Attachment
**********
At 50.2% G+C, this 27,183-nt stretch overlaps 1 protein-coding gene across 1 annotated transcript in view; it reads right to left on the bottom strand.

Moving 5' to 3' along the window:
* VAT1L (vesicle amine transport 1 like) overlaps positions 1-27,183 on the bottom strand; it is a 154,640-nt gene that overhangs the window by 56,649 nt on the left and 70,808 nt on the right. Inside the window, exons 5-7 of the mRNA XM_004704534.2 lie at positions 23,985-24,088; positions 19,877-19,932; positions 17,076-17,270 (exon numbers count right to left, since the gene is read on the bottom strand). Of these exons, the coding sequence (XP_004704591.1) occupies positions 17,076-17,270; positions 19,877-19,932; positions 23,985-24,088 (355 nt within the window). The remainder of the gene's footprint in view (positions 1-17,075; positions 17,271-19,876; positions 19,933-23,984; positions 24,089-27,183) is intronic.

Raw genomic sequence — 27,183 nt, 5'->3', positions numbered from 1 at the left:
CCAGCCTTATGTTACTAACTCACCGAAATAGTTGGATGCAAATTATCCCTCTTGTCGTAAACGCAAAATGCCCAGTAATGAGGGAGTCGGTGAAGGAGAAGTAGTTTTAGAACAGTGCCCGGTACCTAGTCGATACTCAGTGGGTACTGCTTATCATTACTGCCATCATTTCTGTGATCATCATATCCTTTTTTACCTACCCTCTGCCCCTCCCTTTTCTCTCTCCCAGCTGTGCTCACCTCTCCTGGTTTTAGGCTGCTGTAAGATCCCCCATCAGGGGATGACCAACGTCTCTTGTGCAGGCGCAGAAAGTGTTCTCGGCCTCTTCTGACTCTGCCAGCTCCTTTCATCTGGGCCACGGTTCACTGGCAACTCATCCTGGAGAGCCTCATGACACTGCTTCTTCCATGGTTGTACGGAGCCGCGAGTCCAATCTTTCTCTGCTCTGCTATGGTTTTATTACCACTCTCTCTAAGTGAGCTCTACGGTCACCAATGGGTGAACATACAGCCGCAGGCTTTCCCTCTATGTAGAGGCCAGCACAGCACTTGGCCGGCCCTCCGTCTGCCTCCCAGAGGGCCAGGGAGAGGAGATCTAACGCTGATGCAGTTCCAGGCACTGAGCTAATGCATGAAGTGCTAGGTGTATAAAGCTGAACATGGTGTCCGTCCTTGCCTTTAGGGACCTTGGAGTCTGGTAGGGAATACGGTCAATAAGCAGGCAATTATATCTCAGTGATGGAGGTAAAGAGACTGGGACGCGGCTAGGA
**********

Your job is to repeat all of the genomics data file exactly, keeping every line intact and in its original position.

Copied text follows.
At 50.2% G+C, this 27,183-nt stretch overlaps 1 protein-coding gene across 1 annotated transcript in view; it reads right to left on the bottom strand.

Moving 5' to 3' along the window:
* VAT1L (vesicle amine transport 1 like) overlaps positions 1-27,183 on the bottom strand; it is a 154,640-nt gene that overhangs the window by 56,649 nt on the left and 70,808 nt on the right. Inside the window, exons 5-7 of the mRNA XM_004704534.2 lie at positions 23,985-24,088; positions 19,877-19,932; positions 17,076-17,270 (exon numbers count right to left, since the gene is read on the bottom strand). Of these exons, the coding sequence (XP_004704591.1) occupies positions 17,076-17,270; positions 19,877-19,932; positions 23,985-24,088 (355 nt within the window). The remainder of the gene's footprint in view (positions 1-17,075; positions 17,271-19,876; positions 19,933-23,984; positions 24,089-27,183) is intronic.

Raw genomic sequence — 27,183 nt, 5'->3', positions numbered from 1 at the left:
CCAGCCTTATGTTACTAACTCACCGAAATAGTTGGATGCAAATTATCCCTCTTGTCGTAAACGCAAAATGCCCAGTAATGAGGGAGTCGGTGAAGGAGAAGTAGTTTTAGAACAGTGCCCGGTACCTAGTCGATACTCAGTGGGTACTGCTTATCATTACTGCCATCATTTCTGTGATCATCATATCCTTTTTTACCTACCCTCTGCCCCTCCCTTTTCTCTCTCCCAGCTGTGCTCACCTCTCCTGGTTTTAGGCTGCTGTAAGATCCCCCATCAGGGGATGACCAACGTCTCTTGTGCAGGCGCAGAAAGTGTTCTCGGCCTCTTCTGACTCTGCCAGCTCCTTTCATCTGGGCCACGGTTCACTGGCAACTCATCCTGGAGAGCCTCATGACACTGCTTCTTCCATGGTTGTACGGAGCCGCGAGTCCAATCTTTCTCTGCTCTGCTATGGTTTTATTACCACTCTCTCTAAGTGAGCTCTACGGTCACCAATGGGTGAACATACAGCCGCAGGCTTTCCCTCTATGTAGAGGCCAGCACAGCACTTGGCCGGCCCTCCGTCTGCCTCCCAGAGGGCCAGGGAGAGGAGATCTAACGCTGATGCAGTTCCAGGCACTGAGCTAATGCATGAAGTGCTAGGTGTATAAAGCTGAACATGGTGTCCGTCCTTGCCTTTAGGGACCTTGGAGTCTGGTAGGGAATACGGTCAATAAGCAGGCAATTATATCTCAGTGATGGAGGTAAAGAGACTGGGACGCGGCTAGGA